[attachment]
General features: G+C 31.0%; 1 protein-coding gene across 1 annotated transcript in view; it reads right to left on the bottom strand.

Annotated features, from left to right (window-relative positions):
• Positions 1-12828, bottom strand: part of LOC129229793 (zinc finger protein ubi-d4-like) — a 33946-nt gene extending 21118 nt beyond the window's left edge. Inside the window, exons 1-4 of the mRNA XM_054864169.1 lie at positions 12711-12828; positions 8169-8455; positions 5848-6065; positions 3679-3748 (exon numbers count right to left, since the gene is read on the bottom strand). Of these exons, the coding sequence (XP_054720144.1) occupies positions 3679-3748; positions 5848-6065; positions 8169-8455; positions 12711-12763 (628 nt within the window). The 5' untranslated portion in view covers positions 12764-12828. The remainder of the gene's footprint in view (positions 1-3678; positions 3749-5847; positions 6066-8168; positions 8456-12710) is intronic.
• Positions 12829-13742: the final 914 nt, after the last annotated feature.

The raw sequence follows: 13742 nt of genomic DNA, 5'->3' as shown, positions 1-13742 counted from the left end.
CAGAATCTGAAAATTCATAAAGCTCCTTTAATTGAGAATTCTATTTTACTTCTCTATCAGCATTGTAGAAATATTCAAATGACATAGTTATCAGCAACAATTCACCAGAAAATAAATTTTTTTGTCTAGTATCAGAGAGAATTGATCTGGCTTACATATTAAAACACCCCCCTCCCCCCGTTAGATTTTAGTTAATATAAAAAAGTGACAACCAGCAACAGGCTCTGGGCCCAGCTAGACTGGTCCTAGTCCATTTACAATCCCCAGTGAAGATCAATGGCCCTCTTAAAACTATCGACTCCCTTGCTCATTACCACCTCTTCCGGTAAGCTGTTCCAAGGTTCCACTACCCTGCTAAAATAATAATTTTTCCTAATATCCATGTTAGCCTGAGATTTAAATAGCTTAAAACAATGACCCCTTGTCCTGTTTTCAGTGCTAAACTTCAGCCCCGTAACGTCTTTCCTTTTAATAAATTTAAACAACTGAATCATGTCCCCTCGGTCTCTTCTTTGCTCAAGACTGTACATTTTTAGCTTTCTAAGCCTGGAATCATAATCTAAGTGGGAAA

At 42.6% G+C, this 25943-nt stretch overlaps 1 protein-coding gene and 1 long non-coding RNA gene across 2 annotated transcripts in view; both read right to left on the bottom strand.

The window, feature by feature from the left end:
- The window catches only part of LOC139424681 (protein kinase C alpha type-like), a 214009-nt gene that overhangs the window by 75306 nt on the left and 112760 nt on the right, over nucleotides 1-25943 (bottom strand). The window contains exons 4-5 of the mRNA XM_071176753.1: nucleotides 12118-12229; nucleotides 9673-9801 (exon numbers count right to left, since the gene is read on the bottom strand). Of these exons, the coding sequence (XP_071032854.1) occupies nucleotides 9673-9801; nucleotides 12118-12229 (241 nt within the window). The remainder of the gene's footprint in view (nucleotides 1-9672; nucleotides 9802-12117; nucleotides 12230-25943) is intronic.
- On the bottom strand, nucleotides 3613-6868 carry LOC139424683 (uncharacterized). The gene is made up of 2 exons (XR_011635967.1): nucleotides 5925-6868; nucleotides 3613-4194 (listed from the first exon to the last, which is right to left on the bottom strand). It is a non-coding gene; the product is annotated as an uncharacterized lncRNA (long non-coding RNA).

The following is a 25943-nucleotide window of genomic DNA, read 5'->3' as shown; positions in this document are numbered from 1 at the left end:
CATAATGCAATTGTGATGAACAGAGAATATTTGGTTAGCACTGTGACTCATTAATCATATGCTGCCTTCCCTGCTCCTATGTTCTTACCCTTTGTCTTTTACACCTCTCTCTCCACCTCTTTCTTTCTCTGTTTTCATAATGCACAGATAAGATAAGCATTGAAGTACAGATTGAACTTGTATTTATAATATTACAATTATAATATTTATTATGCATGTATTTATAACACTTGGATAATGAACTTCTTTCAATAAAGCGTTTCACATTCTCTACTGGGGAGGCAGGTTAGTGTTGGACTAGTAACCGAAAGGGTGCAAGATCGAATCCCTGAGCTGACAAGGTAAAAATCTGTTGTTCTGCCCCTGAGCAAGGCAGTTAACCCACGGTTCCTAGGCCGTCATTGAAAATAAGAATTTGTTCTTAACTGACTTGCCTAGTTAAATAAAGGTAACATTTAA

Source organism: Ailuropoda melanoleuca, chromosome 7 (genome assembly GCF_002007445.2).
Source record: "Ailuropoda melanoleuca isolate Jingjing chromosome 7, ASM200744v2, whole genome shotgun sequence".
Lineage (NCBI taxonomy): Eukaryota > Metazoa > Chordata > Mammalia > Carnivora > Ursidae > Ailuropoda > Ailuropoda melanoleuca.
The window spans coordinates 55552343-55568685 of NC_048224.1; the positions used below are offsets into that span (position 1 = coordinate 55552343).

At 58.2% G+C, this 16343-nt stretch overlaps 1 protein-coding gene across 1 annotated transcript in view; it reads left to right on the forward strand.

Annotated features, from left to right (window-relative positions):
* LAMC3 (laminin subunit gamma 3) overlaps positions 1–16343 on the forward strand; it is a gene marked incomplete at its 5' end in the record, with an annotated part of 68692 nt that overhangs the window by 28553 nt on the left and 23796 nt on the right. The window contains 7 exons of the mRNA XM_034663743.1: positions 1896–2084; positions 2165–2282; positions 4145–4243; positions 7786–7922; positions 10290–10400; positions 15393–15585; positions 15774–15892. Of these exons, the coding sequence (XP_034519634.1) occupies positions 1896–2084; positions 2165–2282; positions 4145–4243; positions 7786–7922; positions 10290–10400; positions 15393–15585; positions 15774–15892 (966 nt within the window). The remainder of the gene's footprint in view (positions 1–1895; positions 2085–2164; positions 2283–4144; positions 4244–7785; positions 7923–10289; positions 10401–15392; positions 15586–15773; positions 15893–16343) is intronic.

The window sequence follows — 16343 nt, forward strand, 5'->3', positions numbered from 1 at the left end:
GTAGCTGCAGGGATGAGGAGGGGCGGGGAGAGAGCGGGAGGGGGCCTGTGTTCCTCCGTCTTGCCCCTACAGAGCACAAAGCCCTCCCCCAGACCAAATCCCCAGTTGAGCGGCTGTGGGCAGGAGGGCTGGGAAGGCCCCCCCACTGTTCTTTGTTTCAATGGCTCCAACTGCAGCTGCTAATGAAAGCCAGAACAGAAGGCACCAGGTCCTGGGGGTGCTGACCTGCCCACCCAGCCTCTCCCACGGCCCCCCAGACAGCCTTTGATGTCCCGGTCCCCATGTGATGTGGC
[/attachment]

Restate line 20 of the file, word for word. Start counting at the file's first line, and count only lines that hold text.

The window sequence follows — 16343 nt, forward strand, 5'->3', positions numbered from 1 at the left end: